Mount Ouray
(A very windy day along the Continental Divide)

17 Oct 2012 - by Patrick Lilly


Having finished the 14ers, I wanted to make a start on the Centennials before winter set in. I picked Ouray because it's high, and I could climb it via a relatively short detour from a trip north to Colorado Springs. The six-mile RT route seemed simple and quick on the map, as the slopes are fairly gentle, and all available information rated it at Class 2. However, the forecast was for a windy day, so I dressed very warmly. As it turned out, the chilling power of the wind was only one problem it presented. I would also have to fend off the sheer power of the wind. The TH is at the top of Marshall Pass, which is reached via a maintained dirt road designated as both Chaffee County 200, and FS 200, off of US 285, in between Poncha Springs and Poncha Pass. I left the TH just after 9 am, but it took me until around 1 pm to reach the summit. A base wind speed of 30-35 mph was punctuated by gusts which I know were above 50 mph, and I'm quite sure some of them topped 70. I say this because I repeatedly found myself absolutely unable to remain upright. I had to lower myself onto all fours to prevent being blown over, not just once or twice, but repeatedly all through the day. Despite reaching the summit quite late, I still thought I could make quick work of the descent. Boy, was I wrong! When I turned around, the wind was blowing in my face, unabated, and I was forced to go down just as much of the mountain using both hands and feet as I had going up. It was incredibly slow. It actually took me longer to go down than to go up--so long that the sun set on me about the time I got back down to the trees. I finished the hike--there is no trail!--plowing through the trees in the dark. Overall, it was nearly ten hours. I was seven hours late arriving in Colorado Springs, enough to worry my family seriously. This makes Centennial #61 for me (I had picked up a handful while doing the 14ers). It looks like that number is going to remain unchanged until late next spring at least. I took very few pictures, and none at all near the top, because there was just too much wind chill to remove my gloves even momentarily. The ones I did take are at:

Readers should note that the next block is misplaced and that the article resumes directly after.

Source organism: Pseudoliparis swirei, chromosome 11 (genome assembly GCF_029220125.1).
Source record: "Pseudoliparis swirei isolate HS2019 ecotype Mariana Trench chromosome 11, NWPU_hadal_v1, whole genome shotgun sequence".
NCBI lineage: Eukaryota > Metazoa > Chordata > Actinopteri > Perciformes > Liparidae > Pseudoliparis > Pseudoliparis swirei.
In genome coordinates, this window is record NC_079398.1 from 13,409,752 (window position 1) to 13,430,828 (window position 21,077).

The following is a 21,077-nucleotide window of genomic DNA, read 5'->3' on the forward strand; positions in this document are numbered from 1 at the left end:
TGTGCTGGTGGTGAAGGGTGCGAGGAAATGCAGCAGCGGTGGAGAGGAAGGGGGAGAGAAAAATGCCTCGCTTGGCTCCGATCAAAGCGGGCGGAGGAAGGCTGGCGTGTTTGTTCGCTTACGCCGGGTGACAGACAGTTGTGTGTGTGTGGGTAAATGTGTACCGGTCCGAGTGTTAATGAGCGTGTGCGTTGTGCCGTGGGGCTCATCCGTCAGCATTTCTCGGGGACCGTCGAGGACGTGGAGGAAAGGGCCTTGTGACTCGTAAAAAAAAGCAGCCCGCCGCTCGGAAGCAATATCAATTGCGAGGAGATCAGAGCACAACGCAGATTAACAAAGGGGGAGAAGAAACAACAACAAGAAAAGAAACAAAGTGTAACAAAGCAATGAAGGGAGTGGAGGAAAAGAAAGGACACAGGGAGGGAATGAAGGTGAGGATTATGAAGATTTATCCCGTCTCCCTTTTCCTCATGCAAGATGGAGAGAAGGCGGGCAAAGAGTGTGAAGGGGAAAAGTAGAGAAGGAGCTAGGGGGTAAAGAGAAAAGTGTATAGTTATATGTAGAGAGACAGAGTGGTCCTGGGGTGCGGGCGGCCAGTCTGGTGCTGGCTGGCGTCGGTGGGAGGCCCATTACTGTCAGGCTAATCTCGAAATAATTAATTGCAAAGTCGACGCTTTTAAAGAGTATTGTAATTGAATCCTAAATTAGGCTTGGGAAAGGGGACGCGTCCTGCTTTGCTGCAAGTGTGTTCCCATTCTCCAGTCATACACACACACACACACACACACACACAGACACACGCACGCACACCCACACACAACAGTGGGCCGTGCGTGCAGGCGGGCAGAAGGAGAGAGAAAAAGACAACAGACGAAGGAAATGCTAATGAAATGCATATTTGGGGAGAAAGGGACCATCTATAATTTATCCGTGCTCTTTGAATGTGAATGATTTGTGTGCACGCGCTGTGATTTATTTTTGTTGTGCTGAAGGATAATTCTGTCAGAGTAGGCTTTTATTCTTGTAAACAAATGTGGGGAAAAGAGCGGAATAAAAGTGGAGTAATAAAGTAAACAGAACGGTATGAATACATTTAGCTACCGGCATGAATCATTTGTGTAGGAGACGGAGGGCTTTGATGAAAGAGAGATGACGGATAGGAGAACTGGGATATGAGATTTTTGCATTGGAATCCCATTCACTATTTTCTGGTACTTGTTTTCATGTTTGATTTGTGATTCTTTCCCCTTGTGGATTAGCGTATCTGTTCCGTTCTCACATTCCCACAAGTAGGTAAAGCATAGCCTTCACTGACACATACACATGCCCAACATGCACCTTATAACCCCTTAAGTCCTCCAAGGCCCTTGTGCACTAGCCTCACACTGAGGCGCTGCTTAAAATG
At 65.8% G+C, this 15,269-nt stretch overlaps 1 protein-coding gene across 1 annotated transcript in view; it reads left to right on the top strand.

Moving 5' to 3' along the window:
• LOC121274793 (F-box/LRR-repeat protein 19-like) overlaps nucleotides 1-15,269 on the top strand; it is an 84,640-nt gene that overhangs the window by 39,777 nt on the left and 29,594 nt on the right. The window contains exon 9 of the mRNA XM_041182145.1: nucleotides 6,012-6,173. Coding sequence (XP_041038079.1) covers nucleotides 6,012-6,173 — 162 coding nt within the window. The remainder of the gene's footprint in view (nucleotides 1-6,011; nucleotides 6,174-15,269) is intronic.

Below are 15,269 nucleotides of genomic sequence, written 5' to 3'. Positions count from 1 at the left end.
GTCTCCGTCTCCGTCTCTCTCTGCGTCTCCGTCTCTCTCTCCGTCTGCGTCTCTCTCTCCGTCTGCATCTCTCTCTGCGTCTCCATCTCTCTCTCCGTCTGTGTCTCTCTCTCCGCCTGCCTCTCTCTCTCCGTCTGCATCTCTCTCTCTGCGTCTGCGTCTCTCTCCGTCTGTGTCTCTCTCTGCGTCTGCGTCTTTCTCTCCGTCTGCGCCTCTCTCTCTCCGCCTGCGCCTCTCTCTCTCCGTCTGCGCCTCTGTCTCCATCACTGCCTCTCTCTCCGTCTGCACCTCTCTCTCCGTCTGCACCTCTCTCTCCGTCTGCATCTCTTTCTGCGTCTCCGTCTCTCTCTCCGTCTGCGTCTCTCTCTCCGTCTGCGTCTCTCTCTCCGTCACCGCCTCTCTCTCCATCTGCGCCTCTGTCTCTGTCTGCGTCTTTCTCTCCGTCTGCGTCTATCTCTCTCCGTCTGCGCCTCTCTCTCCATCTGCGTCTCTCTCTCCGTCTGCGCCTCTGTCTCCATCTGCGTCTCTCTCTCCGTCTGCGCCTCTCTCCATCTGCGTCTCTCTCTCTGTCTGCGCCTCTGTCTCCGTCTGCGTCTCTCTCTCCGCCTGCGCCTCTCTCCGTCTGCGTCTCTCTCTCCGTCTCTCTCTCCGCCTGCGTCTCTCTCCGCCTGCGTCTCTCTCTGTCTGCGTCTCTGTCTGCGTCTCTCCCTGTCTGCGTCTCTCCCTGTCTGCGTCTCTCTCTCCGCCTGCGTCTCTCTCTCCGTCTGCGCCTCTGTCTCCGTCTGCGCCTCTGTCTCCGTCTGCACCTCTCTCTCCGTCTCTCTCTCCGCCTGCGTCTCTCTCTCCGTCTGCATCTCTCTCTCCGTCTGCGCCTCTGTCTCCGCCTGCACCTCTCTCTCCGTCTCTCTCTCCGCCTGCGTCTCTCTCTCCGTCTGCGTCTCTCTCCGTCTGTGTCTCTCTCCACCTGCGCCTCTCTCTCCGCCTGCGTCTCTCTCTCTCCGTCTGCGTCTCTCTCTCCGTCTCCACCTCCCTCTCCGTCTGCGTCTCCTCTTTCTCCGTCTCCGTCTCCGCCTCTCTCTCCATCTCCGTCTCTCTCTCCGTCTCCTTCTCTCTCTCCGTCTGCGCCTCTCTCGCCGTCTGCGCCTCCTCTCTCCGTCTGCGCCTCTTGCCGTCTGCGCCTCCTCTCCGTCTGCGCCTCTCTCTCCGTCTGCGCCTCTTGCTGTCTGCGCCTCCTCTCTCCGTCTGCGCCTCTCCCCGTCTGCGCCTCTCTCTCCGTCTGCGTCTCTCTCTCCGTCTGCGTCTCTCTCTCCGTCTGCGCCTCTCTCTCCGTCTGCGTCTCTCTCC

To file a trip report, please fill in the Report Entry form or contact the webmaster.